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Investigation of utilization of nanosuspension formulation to enhance exposure of 1,3-dicyclohexylurea in rats: Preparation for PK/PD study via subcutaneous route of nanosuspension drug delivery

  • 1Email author,
  • 1,
  • 1,
  • 1 and
  • 1
Nanoscale Research Letters20116:413

  • Received: 10 March 2011
  • Accepted: 7 June 2011
  • Published:


1,3-Dicyclohexylurea (DCU), a potent soluble epoxide hydrolase (sEH) inhibitor has been reported to lower systemic blood pressure in spontaneously hypertensive rats. One limitation of continual administration of DCU for in vivo studies is the compound's poor oral bioavailability. This phenomenon is mainly attributed to its poor dissolution rate and low aqueous solubility. Previously, wet-milled DCU nanosuspension has been reported to enhance the bioavailability of DCU. However, the prosperities and limitations of wet-milled nanosuspension have not been fully evaluated. Furthermore, the oral pharmacokinetics of DCU in rodent are such that the use of DCU to understand PK/PD relationships of sEH inhibitors in preclinical efficacy model is less than ideal. In this study, the limitation of orally delivered DCU nanosuspension was assessed by a surface area sensitive absorption model and pharmacokinetic modeling. It was found that dosing DCU nanosuspension did not provide the desired plasma profile needed for PK/PD investigation. Based on the model and in vivo data, a subcutaneous route of delivery of nanosuspension of DCU was evaluated and demonstrated to be appropriate for future PK/PD studies.


  • Free Fraction
  • Soluble Epoxide Hydrolase
  • Refractive Index
  • Phenyl Hexyl
  • Nanosuspension Formulation


In recent years, researchers have demonstrated that various epoxyeicosatrienoic acid (EETs) regioisomers cause either vasodilatation or vasoconstriction in a number of vascular beds [13] and that they hold anti-inflammatory properties [4]. There is compelling evidence from the literature that increasing the levels of EETs demonstrates anti-inflammatory, cardio-protective [58] antihypertensive, and renal vascular protective effects during disease states. These properties make this pathway an extremely attractive target for intervention. Based on these findings, soluble epoxide hydrolase (sEH) inhibition is a potentially attractive pharmacological approach to treat human hypertension. It has been reported that 1,3-dicyclohexyl urea (DCU) is a potent sEH inhibitor and inhibits human vascular smooth muscle (VSM) cell proliferation in a dose-dependent manner [9, 10]. Because of the anti-inflammatory and antihypertensive properties of sEH inhibition, DCU can be used as a model sEH inhibitor to further investigate decreased VSM cell proliferation, a crucial pathologic mechanism in the progression from systemic hypertension to the atherosclerotic state [4, 11, 12]. However, despite having high in vitro potency, the utility of DCU to investigate sEH is limited based both on its short t1/2 in rats [1315] and its low aqueous solubility, which makes oral delivery of DCU to maintain prolonged and constant exposure difficult. Such an issue is not DCU specific. It is well acknowledged in the pharmaceutical industry today that an increasing number of lipophilic drug candidates are providing scientists with the growing challenge of reaching desired exposures in vivo. Approaches to deliver poorly soluble molecules have been developed for both clinical and preclinical activities [1417]. However, in the early phase of drug discovery where large numbers of potential candidates are screened, development of suitable formulations in time for a drug candidate's in vivo evaluation remains a big challenge. In general, formulations made at this early stage need to be prepared on a small scale using common excipients with little lead development time and the assurance of reliable delivery of target concentration levels.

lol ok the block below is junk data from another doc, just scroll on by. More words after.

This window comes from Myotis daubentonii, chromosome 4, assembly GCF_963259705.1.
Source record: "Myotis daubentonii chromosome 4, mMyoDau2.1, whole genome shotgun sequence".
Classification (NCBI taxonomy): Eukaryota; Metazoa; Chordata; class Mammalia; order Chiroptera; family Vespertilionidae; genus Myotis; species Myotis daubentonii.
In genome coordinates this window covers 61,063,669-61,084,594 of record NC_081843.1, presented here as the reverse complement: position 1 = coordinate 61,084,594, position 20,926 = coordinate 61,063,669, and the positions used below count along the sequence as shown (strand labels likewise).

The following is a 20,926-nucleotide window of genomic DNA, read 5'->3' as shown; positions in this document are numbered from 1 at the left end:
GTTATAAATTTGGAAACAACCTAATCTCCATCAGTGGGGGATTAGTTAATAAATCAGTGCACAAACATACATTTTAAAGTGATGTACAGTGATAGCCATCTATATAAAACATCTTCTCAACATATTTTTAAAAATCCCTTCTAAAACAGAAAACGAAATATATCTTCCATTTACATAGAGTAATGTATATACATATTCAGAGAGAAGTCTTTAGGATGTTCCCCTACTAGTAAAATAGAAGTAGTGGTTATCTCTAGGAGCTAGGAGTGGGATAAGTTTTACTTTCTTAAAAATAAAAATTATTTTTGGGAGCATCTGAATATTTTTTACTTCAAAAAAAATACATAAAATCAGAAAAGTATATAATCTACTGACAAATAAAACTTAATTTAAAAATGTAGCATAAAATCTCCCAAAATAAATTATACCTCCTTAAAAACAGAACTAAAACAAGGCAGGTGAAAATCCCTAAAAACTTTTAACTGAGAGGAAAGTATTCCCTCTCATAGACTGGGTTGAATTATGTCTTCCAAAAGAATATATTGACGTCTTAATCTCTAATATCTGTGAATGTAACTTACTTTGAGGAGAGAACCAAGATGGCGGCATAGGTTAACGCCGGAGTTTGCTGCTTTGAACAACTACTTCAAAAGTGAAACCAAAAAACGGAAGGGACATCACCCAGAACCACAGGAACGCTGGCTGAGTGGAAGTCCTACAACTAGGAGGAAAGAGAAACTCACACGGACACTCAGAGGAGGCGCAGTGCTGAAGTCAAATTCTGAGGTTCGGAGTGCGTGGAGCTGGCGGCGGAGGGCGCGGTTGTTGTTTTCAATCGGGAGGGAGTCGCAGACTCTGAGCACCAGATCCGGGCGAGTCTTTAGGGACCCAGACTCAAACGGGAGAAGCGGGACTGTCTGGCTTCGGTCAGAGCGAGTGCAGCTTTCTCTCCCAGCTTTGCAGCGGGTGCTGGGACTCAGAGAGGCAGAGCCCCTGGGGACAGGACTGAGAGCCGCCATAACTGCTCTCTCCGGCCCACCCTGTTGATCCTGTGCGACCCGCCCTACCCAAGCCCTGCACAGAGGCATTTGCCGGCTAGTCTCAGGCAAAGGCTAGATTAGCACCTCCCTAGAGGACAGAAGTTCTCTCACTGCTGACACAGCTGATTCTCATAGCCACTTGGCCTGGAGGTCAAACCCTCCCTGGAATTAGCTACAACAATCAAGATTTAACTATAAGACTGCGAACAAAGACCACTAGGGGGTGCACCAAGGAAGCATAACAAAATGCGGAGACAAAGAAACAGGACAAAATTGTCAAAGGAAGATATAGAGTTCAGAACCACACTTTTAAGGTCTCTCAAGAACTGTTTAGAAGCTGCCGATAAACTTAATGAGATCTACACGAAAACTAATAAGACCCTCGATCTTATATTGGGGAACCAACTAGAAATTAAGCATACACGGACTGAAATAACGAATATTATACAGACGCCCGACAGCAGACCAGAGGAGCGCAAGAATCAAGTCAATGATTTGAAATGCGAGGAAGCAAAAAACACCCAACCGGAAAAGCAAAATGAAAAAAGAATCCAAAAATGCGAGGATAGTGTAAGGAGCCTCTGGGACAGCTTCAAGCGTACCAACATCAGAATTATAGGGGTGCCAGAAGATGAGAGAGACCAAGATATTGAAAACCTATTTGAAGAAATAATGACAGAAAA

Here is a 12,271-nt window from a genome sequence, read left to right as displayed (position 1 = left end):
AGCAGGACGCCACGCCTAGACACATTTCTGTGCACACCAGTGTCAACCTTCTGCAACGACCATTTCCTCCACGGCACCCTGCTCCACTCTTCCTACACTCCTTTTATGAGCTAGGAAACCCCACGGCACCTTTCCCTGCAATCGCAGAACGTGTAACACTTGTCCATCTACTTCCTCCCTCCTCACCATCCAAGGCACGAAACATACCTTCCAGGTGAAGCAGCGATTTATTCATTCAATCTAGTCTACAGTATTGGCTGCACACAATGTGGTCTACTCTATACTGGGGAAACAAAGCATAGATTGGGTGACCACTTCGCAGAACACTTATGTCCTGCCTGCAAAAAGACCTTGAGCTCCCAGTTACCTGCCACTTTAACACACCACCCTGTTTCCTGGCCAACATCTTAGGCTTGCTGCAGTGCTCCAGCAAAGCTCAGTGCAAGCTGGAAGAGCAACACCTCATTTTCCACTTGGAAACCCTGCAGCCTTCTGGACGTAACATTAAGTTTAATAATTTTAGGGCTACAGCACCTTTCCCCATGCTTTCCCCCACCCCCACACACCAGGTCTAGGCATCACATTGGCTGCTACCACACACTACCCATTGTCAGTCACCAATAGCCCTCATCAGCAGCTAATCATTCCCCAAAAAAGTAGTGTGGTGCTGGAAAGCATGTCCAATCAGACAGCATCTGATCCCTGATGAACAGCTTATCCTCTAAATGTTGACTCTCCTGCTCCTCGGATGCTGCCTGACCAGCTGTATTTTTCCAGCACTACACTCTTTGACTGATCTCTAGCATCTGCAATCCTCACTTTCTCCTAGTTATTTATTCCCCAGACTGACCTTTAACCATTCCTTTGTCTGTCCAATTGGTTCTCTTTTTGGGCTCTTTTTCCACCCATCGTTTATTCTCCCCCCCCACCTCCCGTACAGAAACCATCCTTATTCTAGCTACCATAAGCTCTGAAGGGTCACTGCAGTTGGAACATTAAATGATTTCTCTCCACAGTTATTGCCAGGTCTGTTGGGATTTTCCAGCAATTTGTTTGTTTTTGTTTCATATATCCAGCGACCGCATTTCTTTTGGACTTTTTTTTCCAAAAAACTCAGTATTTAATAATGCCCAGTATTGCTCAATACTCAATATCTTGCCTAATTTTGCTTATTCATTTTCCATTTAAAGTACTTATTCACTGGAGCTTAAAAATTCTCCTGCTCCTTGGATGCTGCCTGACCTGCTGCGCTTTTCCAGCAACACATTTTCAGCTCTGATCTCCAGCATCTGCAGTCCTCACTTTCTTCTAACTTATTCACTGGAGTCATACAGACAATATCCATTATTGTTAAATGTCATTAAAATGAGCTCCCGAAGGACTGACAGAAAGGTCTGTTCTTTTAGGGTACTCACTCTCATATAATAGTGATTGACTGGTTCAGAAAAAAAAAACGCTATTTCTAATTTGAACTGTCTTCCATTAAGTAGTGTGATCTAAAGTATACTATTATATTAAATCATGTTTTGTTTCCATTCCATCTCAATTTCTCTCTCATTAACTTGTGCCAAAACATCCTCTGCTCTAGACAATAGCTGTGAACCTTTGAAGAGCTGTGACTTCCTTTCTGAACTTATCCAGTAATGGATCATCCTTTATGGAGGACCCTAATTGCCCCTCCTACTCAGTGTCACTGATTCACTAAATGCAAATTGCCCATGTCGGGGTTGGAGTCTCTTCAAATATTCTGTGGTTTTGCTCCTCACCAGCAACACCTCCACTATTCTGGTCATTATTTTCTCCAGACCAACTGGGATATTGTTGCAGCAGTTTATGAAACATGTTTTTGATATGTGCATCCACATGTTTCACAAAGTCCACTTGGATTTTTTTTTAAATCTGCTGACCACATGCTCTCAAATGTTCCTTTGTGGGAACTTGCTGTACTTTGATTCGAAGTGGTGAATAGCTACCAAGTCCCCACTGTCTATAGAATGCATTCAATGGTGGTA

Recently, nano- and microparticle drug delivery has been widely used in the pharmaceutical industry as a tool to overcome exposure issues [1723]. Previously, much improved exposures were reported when nanosuspension formulations were used to deliver DCU [1315]. Improvements in oral exposure by a DCU nanosuspension formulation enabled a dose-dependent efficacy study in a diseased animal model [14]. Despite the success of demonstrating preclincal efficacy, further utilization of DCU as a tool to evaluate target PK/PD relationships in chronic animal models [24] remains challenge. A short t1/2 coupled with a high drug plasma peak to trough (P/T) ratio was observed when DCU nanosuspension was dosed orally in rats [14].